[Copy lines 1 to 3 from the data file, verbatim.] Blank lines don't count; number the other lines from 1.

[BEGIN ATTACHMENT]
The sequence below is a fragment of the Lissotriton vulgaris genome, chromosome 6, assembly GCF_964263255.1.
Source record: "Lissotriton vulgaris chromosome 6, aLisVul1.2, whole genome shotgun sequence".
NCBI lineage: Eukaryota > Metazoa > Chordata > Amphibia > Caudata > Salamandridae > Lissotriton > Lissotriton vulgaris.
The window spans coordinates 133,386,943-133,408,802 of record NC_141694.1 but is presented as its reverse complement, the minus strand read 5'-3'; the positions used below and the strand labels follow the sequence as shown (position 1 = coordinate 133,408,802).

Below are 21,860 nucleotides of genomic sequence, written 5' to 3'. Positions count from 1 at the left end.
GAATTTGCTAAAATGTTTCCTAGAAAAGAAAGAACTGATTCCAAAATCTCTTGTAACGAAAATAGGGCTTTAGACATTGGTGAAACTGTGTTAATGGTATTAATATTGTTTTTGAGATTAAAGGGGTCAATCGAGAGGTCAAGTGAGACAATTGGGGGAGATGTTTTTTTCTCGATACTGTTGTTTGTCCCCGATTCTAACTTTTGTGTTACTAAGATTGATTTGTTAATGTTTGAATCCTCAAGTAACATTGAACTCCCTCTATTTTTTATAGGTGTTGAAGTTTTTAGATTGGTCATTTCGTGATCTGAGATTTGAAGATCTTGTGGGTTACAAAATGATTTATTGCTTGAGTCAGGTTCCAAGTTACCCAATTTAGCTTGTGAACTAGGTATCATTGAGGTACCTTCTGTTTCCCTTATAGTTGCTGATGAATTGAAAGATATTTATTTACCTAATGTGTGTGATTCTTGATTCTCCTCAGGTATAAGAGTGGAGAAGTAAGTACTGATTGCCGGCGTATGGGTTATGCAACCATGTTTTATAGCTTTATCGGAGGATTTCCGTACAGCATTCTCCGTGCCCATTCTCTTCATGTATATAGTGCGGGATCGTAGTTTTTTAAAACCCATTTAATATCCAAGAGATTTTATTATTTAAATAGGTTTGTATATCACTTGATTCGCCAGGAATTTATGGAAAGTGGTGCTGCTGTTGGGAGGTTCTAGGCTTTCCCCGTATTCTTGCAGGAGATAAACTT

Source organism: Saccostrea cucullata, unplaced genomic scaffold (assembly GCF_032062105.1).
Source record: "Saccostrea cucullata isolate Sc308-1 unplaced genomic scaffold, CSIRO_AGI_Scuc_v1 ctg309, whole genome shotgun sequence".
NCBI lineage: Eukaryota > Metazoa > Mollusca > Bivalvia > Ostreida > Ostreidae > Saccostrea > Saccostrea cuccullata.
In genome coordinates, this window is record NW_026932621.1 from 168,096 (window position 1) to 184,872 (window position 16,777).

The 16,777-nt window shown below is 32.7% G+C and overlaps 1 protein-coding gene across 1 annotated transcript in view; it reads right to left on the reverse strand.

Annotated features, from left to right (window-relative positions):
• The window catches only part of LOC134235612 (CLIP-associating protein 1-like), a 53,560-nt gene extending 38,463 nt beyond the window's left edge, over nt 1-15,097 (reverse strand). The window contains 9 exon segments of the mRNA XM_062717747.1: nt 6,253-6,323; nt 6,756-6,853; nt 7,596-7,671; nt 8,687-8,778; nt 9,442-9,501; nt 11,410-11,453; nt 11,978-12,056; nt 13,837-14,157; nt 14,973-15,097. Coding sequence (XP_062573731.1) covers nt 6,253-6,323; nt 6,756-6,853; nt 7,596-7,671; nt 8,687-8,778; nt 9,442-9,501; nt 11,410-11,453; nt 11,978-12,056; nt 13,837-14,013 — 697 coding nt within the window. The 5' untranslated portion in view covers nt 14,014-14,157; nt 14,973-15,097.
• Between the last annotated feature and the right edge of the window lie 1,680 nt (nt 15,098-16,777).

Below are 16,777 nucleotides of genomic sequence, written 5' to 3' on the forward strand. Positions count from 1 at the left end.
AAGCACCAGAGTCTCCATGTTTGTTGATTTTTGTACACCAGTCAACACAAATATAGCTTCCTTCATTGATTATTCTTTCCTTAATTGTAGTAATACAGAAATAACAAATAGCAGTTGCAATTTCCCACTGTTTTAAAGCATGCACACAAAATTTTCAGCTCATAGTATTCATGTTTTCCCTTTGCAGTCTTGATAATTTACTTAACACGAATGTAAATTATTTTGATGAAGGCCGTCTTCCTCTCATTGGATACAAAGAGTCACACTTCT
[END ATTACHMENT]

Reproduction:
The sequence below is a fragment of the Lissotriton vulgaris genome, chromosome 6, assembly GCF_964263255.1.
Source record: "Lissotriton vulgaris chromosome 6, aLisVul1.2, whole genome shotgun sequence".
NCBI lineage: Eukaryota > Metazoa > Chordata > Amphibia > Caudata > Salamandridae > Lissotriton > Lissotriton vulgaris.